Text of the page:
While const is also a modifier, it would mean that when we are adding new to the mix, it will automatically do const new.

What I'm trying to do... is "when const, insert at index" to see if my theory is correct.

Is it the way refactorings works? Adding things in the proper order without having them re-ordered when needed?

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sharwell commented Apr 3, 2017

Is it the way refactorings works? Adding things in the proper order without having them re-ordered when needed?

Yes, manipulation of tokens is a pretty low-level operation. This ensures that code fixes retain maximum control over the output, allowing for things like implementing custom formatting operations as a code fix.

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MaximRouiller commented Apr 3, 2017

I found something interesting. InsertTokensBefore.

I think it's part of the solution.

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CyrusNajmabadi commented Apr 3, 2017

Note: my preferred way to do this would be as follows:

Use SyntaxGenerator (which you can get from document.GetLanguageService<SyntaxGenerator>(). Then call generator.WithModifiers(d, generator.GetModifiers(d).WithIsConst(true));

SyntaxGenerator is our 'smart' syntax modifier. It is supposed to know how to generate syntactically correct code. If it does not place 'const' last, it should be fixed to place const last. But once that is workign properly, then anyone can use SyntaxGenerator properly for this sort of thing.

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CyrusNajmabadi commented Apr 3, 2017

Looks like SyntaxGenerator will do the right thing most of the time:

https://github.com/dotnet/roslyn/blob/master/src/Workspaces/CSharp/Portable/CodeGeneration/CSharpSyntaxGenerator.cs#L1749

Technically adding const should be after adding unsafe/readonly as those are true modifiers.

But SyntaxGenerator is def the way to go here.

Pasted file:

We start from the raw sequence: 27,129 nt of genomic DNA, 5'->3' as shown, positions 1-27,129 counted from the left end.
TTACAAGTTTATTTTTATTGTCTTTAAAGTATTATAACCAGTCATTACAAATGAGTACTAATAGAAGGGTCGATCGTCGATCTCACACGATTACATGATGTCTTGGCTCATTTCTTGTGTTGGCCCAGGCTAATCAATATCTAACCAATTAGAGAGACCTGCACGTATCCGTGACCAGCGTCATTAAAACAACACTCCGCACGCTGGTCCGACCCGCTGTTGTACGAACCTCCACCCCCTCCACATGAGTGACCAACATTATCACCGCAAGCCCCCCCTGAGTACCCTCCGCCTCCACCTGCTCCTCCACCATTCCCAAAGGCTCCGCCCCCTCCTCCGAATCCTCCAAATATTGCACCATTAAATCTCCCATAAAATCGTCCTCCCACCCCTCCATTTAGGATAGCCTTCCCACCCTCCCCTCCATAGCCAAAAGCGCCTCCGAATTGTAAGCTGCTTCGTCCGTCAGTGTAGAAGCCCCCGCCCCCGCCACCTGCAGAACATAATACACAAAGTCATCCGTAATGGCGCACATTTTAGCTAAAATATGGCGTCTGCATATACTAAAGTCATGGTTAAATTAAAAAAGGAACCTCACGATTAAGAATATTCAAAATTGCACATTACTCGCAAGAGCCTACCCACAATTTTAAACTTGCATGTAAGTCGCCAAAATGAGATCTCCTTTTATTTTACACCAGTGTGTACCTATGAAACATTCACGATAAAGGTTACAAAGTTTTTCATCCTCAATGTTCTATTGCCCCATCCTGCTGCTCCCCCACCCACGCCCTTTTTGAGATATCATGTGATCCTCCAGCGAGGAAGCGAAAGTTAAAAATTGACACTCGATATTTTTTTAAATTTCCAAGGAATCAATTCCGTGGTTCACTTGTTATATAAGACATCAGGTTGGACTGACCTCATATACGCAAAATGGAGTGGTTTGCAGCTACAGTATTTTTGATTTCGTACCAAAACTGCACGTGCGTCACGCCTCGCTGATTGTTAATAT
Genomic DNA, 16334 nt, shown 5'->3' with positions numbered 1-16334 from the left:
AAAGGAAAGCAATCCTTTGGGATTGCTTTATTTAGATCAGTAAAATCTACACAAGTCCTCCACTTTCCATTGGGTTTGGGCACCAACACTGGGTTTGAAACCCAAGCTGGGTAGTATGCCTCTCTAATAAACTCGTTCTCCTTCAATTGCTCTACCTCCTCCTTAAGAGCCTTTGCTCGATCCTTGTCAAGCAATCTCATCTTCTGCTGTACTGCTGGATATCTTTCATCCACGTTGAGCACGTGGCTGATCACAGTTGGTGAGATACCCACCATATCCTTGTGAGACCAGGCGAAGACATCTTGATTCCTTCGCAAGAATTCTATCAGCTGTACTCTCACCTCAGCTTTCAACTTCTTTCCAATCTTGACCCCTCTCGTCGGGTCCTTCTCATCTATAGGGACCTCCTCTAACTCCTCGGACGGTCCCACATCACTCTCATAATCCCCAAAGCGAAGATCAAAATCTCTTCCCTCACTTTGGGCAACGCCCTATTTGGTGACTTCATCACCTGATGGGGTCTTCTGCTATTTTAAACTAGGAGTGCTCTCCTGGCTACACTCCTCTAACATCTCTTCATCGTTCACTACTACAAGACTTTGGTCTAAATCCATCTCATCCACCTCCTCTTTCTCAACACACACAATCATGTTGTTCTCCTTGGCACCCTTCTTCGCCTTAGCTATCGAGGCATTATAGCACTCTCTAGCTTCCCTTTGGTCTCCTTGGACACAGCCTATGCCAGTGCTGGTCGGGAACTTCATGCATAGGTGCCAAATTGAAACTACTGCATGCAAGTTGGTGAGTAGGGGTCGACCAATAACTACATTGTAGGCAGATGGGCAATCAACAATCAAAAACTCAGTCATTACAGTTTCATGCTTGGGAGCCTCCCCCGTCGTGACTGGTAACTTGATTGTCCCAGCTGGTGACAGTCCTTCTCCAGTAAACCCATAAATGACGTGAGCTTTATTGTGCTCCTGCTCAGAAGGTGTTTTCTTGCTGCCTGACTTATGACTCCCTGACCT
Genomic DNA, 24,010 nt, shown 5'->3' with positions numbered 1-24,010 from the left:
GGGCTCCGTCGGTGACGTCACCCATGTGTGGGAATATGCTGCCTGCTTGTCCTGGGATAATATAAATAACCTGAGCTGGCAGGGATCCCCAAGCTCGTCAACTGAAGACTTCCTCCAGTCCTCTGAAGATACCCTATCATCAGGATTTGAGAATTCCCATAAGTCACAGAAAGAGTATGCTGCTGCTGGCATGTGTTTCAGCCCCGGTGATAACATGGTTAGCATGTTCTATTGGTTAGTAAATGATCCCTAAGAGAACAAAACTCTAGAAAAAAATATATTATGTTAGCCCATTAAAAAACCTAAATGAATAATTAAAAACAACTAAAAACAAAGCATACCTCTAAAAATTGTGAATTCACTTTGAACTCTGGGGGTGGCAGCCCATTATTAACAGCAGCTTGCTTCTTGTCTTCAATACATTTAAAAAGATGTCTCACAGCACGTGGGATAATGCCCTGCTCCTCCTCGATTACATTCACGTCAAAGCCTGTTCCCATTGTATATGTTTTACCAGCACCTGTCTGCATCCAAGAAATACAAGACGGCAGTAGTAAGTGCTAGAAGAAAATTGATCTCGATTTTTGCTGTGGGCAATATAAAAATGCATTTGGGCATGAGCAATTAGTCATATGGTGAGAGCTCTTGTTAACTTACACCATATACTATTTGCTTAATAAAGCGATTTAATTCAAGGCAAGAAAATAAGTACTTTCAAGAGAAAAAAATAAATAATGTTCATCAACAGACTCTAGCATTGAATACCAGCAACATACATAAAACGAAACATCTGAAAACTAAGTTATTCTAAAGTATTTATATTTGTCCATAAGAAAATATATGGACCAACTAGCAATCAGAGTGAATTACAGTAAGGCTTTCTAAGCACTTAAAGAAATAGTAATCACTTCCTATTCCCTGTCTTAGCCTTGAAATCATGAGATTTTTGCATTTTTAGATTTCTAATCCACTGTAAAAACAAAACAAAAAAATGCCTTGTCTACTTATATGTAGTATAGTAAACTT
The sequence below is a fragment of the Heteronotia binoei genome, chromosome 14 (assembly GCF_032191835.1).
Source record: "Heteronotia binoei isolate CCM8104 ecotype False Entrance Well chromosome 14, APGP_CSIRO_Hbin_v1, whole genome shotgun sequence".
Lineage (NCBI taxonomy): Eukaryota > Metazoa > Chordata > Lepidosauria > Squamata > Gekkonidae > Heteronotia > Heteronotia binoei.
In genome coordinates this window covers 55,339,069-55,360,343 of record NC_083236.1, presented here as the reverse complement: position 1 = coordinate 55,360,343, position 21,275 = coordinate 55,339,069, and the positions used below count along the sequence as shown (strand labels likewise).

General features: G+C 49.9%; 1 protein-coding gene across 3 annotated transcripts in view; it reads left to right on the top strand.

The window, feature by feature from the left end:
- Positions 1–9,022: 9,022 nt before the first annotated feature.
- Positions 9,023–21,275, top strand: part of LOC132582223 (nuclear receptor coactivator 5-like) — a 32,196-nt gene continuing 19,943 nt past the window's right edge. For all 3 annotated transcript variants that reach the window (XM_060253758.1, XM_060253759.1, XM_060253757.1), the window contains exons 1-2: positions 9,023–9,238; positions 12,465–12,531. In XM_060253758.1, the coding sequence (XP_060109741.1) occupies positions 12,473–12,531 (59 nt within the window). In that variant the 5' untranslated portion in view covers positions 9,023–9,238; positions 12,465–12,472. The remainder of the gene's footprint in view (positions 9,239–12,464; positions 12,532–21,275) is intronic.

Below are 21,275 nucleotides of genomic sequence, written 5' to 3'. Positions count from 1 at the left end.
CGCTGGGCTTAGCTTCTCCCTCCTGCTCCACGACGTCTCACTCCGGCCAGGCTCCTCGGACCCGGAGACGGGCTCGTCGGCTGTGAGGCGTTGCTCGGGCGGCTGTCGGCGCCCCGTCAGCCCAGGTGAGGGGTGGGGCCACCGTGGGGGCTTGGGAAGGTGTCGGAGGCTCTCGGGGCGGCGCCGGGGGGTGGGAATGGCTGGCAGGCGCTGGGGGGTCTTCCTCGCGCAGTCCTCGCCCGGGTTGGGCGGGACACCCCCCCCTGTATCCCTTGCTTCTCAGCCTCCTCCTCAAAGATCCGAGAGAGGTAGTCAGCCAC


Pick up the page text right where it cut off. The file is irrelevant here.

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CyrusNajmabadi commented Apr 3, 2017

As an added bonus, you don't need to manually handle any specific C# node types. And if we go this approach, we'd get VB support for free as well.

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MaximRouiller commented Apr 3, 2017

@CyrusNajmabadi

Will definitely check it out!

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MaximRouiller commented Apr 3, 2017

@CyrusNajmabadi

Wow. The syntax is actually way simpler with that. I might be able to simplify the code by a lot.

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CyrusNajmabadi commented Apr 3, 2017

great! :)

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MaximRouiller commented Apr 3, 2017

We may have to rewrite the other implementations to reuse the SyntaxGenerator.

I'm not going to include that in that pull request... but it's definitely a "TODO" ticket. Maybe another up for grabs? 😛

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CyrusNajmabadi commented Apr 3, 2017

sure. i can take care of it once your work goes in.

MaximRouiller added a commit to MaximRouiller/roslyn that referenced this issue Apr 3, 2017

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MaximRouiller commented Apr 3, 2017

All tests passing. Creating pull request now so we can discuss.

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MaximRouiller commented Apr 3, 2017

Holy cow... it also works in VS! 💃 😄

PR: #18399